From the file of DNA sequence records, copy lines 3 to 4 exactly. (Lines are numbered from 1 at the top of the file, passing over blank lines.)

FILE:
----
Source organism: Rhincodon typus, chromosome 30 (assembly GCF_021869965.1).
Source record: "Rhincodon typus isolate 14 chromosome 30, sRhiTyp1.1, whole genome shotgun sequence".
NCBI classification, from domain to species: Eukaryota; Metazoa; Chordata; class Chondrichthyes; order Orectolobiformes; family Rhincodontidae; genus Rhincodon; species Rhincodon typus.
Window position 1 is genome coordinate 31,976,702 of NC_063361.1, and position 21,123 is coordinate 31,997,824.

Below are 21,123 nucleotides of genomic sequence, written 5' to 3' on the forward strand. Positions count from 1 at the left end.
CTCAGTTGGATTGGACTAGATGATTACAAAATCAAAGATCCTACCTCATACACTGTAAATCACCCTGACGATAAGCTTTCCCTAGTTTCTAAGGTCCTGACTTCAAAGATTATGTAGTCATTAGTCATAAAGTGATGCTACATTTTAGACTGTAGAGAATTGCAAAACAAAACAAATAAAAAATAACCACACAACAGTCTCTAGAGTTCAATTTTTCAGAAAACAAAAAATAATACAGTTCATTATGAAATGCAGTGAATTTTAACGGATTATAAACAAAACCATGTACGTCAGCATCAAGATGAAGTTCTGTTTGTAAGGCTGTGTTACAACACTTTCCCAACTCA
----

NCBI classification, from domain to species: Eukaryota; Metazoa; Chordata; class Chondrichthyes; order Orectolobiformes; family Rhincodontidae; genus Rhincodon; species Rhincodon typus.
Window position 1 is genome coordinate 31,976,702 of NC_063361.1, and position 21,123 is coordinate 31,997,824.